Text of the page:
Huerta won't attend the fight this time. He'll stay home with his girlfriend to watch on FOX. Many people will be in their living rooms Saturday evening. It's fight night. UFC on Fox leads into Manny Pacquiao's third contest against another Mexican warrior, Juan Manuel Marquez. On a night like that, Jaymz Jaime's father would be glued to the TV. Such is the appeal of Velasquez that, rather than watching his favorite sport featuring a top Mexican against perhaps the best pound-for-pound boxer on the planet, Jaime's immigrant father will be in the Honda Center to witness the first Mexican heavyweight champion of anything do his thing.
"For him to skip out on the Pacquiao fight is a big deal because he's a strict boxing fan," Jaime said.
It took little convincing. After watching "UFC Primetime," a "24/7" promotional clone, the elder Jaime's perception of MMA changed, in part because he strongly identified with Velasquez's father.
"Mexicans are big boxing fans," said Jaime, a first-generation Mexican-American who was born in Hollywood. "Mexican people are very traditional and very stubborn in their ways. Seeing Cain being the first Mexican-American combat sports champion in history would bring a lot of people in. My father started watching mixed martial arts because of Cain."
Velasquez's reach is obviously not on the level of a Chavez, Marquez or Marco Antonio Barrera -- fighters who reside in the pantheon of Mexican greats. Velasquez hasn't been around long enough to lay claim to that. The sport isn't familiar enough to an audience just starting to connect with him, either. But it is possible that Velasquez will represent the vessel through which Mexican fight fans will come to accept mixed martial arts into their lives.
"In the Mexican community we embrace the smaller fighters," Arias said. "But to see a heavyweight champ, that's something we never see."
After the media had their turn with Velasquez and dos Santos, fans were given a chance.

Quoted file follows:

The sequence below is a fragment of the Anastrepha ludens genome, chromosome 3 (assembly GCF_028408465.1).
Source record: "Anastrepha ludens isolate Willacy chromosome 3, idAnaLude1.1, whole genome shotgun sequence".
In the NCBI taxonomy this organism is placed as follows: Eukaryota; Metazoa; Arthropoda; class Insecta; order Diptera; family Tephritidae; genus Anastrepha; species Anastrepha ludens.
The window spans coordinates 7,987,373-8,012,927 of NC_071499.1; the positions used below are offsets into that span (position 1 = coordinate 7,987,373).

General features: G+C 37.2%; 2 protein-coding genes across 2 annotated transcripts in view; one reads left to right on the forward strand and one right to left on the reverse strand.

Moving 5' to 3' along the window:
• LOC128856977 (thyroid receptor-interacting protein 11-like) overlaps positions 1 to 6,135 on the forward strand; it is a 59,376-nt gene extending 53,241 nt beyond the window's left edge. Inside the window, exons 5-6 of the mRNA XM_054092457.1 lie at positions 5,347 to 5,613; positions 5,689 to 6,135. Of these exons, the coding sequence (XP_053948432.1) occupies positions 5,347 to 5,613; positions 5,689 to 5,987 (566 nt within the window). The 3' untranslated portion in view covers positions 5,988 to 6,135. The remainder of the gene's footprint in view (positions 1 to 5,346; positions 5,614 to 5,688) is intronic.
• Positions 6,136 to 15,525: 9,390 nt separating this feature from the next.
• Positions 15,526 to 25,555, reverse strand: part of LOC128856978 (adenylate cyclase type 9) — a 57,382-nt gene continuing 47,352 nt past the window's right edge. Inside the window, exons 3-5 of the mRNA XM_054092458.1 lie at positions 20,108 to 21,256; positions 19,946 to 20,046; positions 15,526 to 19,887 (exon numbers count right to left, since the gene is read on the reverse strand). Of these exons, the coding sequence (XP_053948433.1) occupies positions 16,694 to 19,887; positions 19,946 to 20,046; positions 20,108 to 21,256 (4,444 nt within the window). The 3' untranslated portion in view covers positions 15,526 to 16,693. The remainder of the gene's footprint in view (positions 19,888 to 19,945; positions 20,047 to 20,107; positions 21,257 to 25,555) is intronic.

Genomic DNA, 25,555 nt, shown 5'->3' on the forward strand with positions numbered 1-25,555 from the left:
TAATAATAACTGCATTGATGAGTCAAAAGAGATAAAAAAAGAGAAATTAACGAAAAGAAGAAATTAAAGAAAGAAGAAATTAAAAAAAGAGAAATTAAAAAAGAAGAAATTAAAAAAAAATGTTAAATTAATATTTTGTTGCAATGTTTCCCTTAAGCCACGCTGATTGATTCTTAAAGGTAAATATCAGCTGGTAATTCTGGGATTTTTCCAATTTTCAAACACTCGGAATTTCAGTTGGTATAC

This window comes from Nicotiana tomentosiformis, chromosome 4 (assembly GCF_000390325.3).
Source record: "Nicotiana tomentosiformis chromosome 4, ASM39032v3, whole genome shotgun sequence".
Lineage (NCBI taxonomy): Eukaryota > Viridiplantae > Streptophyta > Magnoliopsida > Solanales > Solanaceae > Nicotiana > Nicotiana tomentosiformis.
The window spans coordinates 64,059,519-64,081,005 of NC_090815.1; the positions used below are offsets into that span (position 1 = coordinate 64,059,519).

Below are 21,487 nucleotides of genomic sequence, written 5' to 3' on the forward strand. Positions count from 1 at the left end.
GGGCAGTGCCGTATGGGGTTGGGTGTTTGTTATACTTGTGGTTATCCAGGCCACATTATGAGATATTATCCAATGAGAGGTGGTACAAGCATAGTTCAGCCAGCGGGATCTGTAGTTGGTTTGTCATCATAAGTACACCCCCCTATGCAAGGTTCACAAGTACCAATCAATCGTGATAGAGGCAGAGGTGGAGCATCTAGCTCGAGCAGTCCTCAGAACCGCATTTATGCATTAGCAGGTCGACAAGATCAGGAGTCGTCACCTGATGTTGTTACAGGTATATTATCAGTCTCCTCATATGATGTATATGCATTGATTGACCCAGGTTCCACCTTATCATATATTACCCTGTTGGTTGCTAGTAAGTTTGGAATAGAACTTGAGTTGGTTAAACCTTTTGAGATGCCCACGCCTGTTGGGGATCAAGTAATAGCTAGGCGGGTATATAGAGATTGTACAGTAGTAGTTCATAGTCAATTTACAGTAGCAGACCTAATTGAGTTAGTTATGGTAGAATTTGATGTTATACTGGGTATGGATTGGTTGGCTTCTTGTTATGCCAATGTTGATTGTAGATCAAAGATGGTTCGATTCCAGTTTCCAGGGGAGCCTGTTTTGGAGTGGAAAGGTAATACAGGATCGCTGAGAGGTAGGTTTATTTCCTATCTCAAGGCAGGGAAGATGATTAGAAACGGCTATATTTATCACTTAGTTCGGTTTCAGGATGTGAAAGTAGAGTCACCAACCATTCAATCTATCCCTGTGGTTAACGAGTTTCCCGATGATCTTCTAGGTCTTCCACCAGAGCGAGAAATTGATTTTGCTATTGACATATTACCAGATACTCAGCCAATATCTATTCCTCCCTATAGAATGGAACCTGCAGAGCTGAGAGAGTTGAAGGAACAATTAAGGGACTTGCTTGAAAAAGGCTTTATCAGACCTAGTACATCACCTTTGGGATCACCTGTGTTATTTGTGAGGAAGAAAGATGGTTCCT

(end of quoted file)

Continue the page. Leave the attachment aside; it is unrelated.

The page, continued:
Some guy in the minority screamed that the 27-year-old Brazilian challenger was days away from winning the belt.
Many boos later he squealed "Cigano!” -- dos Santos' intrinsically Brazilian nickname.
"Chicano!" they replied.
This went on two or three times.
Not long after the good-natured skirmish subsided, Jaymz, 30, was handed a microphone. He had a request.
"You're an awesome role model for us Mexicans, man," he said. "I'm proud to be Mexican because of you. I was wondering if I can walk to the cage with you on Saturday night. It would be a dream come true."
Velasquez said he didn't know if that was possible, but would be "cool with it." The champ looked up at White, who shrugged and peered into the crowd: "Yeah, we'll do it dude." Half an hour later, after fighters were whisked away and the crowd had dispersed, Jaime’s email and phone number were in possession of White's assistant. He was in.
"I'm probably going to be emotional," he said, smiling. "I'm a really emotional person. To know that [Velasquez] is the reason why I do the things I do for the Mexican people is pretty awesome. I think it's going to be surreal."
Jaime, who said he put himself through college and works as a registered nurse, said over the last three years Velasquez inspired him to learn about their shared heritage and to feel proud when speaking about where his family is from. Jaime also volunteers at a local Mexican-American nonprofit, where he helps kids with tough backgrounds find jobs.
"Before, I wouldn't wear this shirt," he said. "Now I'm proud. I'm actually proud because of Cain. Seeing his story and seeing him live the American dream made me realize I shouldn't be ashamed of who I am."